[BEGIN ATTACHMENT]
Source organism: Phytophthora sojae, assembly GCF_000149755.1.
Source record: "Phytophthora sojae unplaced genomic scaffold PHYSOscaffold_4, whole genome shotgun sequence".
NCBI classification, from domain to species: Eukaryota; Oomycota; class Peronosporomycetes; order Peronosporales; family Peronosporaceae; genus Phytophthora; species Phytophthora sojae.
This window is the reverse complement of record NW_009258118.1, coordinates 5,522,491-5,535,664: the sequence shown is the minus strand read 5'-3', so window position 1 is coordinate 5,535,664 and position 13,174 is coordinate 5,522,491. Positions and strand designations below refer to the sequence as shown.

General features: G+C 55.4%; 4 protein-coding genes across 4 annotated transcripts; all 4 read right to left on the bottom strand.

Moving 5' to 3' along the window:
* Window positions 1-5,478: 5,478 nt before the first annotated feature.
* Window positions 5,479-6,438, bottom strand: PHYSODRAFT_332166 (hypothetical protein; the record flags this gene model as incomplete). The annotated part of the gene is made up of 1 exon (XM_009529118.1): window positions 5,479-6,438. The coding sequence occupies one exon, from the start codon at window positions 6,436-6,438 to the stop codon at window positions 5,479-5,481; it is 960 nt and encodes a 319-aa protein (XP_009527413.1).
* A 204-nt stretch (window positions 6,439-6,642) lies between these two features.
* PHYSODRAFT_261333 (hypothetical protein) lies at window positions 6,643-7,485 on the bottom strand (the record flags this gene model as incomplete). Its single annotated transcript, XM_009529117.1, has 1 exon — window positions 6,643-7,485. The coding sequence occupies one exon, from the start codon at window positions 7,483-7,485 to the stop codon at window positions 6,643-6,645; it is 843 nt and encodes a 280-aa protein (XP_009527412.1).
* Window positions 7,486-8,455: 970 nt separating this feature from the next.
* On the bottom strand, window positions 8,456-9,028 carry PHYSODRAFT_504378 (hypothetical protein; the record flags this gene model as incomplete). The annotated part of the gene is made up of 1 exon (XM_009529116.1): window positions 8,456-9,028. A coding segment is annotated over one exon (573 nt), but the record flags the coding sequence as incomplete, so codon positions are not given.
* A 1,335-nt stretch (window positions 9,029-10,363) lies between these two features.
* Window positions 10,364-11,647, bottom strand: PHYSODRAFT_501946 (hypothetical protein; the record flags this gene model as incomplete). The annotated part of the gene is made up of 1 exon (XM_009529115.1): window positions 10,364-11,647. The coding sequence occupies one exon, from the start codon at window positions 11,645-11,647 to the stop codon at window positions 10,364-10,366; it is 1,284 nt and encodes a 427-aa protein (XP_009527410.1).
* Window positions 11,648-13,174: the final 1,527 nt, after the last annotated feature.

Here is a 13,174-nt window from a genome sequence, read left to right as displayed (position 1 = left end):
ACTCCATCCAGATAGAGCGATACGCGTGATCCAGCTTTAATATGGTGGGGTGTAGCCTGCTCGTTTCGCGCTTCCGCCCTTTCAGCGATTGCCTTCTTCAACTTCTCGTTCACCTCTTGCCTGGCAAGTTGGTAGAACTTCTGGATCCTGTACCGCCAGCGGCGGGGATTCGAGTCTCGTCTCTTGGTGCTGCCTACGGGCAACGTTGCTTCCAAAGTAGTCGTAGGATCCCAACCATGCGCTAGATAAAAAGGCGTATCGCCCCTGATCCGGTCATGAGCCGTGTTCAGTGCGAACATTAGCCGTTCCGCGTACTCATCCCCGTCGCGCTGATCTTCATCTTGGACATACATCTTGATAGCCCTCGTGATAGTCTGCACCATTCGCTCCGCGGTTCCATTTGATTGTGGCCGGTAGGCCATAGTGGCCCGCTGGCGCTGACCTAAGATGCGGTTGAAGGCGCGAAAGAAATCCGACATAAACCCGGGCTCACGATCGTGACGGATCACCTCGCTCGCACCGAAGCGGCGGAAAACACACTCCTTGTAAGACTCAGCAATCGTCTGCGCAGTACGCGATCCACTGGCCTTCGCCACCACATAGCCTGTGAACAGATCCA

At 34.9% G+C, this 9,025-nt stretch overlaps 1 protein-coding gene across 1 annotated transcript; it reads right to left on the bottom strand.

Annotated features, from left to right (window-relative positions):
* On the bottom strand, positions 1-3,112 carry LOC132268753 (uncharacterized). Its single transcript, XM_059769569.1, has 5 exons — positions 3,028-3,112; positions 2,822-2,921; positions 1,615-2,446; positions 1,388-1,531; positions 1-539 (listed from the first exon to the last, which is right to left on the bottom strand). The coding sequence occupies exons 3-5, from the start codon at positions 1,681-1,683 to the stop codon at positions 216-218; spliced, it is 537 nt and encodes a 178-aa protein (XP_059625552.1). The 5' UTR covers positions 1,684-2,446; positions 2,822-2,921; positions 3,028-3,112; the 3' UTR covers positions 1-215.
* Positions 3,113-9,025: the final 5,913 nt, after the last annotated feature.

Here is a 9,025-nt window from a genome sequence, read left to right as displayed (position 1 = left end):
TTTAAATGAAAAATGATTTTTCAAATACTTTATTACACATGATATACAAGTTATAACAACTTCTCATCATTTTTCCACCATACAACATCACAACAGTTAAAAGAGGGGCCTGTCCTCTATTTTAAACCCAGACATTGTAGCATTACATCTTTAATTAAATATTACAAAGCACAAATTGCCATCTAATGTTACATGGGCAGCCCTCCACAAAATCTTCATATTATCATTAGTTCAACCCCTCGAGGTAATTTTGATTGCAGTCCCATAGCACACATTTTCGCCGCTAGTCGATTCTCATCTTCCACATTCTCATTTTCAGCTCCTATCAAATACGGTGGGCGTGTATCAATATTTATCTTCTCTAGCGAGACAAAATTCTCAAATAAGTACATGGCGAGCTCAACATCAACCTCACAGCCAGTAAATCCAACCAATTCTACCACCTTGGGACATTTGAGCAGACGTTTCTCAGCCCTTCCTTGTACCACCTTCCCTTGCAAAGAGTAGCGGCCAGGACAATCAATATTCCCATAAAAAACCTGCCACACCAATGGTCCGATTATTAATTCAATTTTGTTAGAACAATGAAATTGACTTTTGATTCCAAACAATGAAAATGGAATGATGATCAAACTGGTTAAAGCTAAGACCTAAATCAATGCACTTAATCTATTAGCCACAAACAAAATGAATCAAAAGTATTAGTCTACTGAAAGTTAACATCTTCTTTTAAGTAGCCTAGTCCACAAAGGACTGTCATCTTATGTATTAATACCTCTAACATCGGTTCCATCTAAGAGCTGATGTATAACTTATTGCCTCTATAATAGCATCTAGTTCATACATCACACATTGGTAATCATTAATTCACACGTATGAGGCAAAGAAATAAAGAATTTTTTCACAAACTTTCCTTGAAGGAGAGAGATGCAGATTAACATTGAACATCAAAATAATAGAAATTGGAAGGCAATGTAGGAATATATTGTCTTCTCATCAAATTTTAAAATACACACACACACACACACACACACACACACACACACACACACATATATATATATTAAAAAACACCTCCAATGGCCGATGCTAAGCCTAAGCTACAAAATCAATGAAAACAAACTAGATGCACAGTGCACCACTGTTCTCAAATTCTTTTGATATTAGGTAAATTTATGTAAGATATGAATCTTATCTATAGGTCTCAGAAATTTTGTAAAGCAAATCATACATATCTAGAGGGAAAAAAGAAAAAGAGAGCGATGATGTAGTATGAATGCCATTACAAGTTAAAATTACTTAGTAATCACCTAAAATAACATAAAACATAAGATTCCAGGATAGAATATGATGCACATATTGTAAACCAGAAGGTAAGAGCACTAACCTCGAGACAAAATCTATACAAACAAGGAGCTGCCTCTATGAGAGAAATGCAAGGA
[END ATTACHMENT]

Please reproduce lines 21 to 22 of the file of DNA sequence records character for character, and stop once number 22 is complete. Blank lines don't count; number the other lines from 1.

* Positions 3,113-9,025: the final 5,913 nt, after the last annotated feature.

Here is a 9,025-nt window from a genome sequence, read left to right as displayed (position 1 = left end):